The Banality of Poverty, or, The Sketches by Boz / by Johnny Miller

“Streets and courts dart in all directions, until they are lost in the unwholesome vapour which hangs over the house-tops and renders the dirty perspective uncertain and confined.”

Charles Dickens’ first book, Sketches By Boz, is a collection of essays describing life in 1830’s London. Ribald, raw, and unflinchingly honest, Dickens was a masterful storyteller. He described areas which most people felt were too dirty, too low class, too dangerous to venture into themselves — the slums. He was able to humanize them through his eclectic characters, simultaneously repulsing and attracting his readers with descriptions of grime, crime, and vice…but also humor, love, and hope.

When I first came to Dharavi I actually felt like I had stepped back in time. I marveled at how…Dickensian everything seemed. Men perched high on bamboo latticeworks, smoking cigarettes. Children playing marbles in the alleyways. Narrow alleyways, filled with intoxicating aromas of spice, glimpses through open doors of Hindu shrines, spiderwebs of electrical wires dripping in the monsoon rains.

But most of all I was fascinated by the industriousness of the place. The tradesmen. The laborers. The small businesses, thousands of them, contained in every home, every open space, and every roadside. Everywhere was a hustle, even the beggars (of which there were few) aggressively seeking their rupees.

My colleague Dinesh and I arrived at an aluminum smelting operation early in the morning after a long walk through a labyrinthine warren of alleyways. The fire was already raging inside the bottom floor of the slum house, the charcoal fuel giving off a dank, acrid smoke. The smoke suffused the alleyway in the heavy morning air, suffocating the houses surrounding it.

Two men sat outside, leaning heavily on what looked like long metal spades. Sweat stood out on their skin, their eyes rimmed red. This was their job, and theirs alone: Harvest aluminum scrap wiring from around Mumbai, bring it to this dark, smoky room, melt it, and pour the molten liquid into giant molds. All by hand. All without any protective equipment. All while living in the room upstairs.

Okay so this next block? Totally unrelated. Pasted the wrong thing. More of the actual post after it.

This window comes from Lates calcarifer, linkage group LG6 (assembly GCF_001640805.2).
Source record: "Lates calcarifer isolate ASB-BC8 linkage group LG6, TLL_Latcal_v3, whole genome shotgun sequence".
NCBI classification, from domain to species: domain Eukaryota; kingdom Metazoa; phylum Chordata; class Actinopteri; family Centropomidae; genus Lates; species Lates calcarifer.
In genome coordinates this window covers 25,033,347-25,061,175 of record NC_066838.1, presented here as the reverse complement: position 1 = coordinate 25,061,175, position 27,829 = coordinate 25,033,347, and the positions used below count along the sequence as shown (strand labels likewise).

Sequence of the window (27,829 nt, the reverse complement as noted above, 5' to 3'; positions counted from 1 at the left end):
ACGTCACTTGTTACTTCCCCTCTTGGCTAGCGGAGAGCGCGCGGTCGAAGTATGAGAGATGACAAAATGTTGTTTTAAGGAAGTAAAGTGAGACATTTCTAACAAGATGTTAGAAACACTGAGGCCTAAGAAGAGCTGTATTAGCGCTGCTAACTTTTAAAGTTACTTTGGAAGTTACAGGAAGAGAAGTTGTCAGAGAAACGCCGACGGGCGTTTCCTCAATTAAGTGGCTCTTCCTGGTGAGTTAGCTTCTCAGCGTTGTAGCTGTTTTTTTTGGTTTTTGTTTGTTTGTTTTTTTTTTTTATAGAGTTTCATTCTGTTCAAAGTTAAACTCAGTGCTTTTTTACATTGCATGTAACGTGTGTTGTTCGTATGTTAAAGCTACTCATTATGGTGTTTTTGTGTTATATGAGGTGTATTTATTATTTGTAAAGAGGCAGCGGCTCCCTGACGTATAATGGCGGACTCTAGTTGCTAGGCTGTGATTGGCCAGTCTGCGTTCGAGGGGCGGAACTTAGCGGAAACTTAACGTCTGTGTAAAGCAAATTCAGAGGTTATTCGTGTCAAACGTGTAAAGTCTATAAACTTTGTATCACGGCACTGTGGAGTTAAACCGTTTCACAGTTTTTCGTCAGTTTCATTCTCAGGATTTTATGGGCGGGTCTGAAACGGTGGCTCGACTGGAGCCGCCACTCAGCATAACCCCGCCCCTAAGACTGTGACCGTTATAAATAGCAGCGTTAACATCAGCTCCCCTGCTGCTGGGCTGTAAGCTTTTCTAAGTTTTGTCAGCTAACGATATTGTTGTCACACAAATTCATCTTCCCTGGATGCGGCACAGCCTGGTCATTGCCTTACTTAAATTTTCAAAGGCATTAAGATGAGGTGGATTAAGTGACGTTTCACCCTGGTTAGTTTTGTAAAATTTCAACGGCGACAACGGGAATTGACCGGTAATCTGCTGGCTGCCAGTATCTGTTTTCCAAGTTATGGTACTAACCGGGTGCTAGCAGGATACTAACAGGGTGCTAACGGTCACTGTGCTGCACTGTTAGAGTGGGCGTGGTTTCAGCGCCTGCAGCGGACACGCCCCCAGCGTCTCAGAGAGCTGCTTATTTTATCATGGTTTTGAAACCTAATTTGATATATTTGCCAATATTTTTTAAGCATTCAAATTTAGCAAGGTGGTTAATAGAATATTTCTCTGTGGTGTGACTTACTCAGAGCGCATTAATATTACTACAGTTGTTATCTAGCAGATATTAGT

Behind them stood the blocks of aluminum, stacked head high. I wondered how many metal products I used in Mumbai on a daily basis, and which came from smelters like this. Would I give it a second thought once I left? Would it actually change my habits of consumption? People tend to glamorize recycling as a “green activity”…but what I was witnessing was anything but “green”.

Speaking no common language, I followed one of the men into the room with the blazing fire. He hefted his spade and gave me a look, completely blank and devoid of emotion. This was not fun for him, nor was it ironic, or difficult, or any other adjective. It simply, “was”.

In that moment, before he began to plunge the molten aluminum, I saw an emptiness reflected in his eyes. He seemed to look through me, not with disdain, but completely and total apathy. I realized that this was David Adler calls the “Banality of Poverty”. He writes,

“While we gawk at slums and their exotic properties, the day-to-day experience of the living in them more often is ordinary, slow, and fraught with deeply quotidian struggle.”

More often than not, artists seek to reaffirm their beliefs through their work. If a slum seems romantic, then we will portray the romance. If they seem scary to us, we will portray the evil.

But what happens when the reality is both? And how do we represent the banality, the drudgery, the “quotidian struggle” without spin, without an angle? Or perhaps more accurately, without “our” angle?

Adler continues, “Yet the more banal elements of poverty rarely make their way into our depiction of the slum. The lived experience of the poor is rarely our interest. We prefer to extract strategies from these slums, study them as systems, or reimagine them as the site of Romeo and Juliet plotlines. We have made slums into our laboratories, and in doing so, I will argue, we have completely missed the point.”

So what is the point? The savvier elements of Dharavian society have already realized their commercial value, and refuse to allow photographs to be taken without an explicit reason. They know that our interest is rarely in them; but in us. Our depictions of their life are not for their readers, but for ours.

Moreover, why was I sent to Dharavi, instead of the larger, more desperate slum to the east, Mankhurd? Dharavi is famous. It’s famous for its economy, its false claim as the “biggest slum in Asia”, and Slumdog Millionaire. Mankhurd is not. Mankhurd is a desperately boring, impoverished, forgettable slum on the periphery of the city. Mankhurd, more than Dharavi, represents the banality of poverty. There is no struggle for the “soul” of that slum, no coffee table books. Simply put, we are not interested unless there is “an angle”.

Maybe, like Dickens, the point is to portray as honestly, as soulfully as possible. Allow yourself the freedom to become bored. No matter how difficult, show the humor. Show the pain. Show the banality. Give life to that…And seek the truth.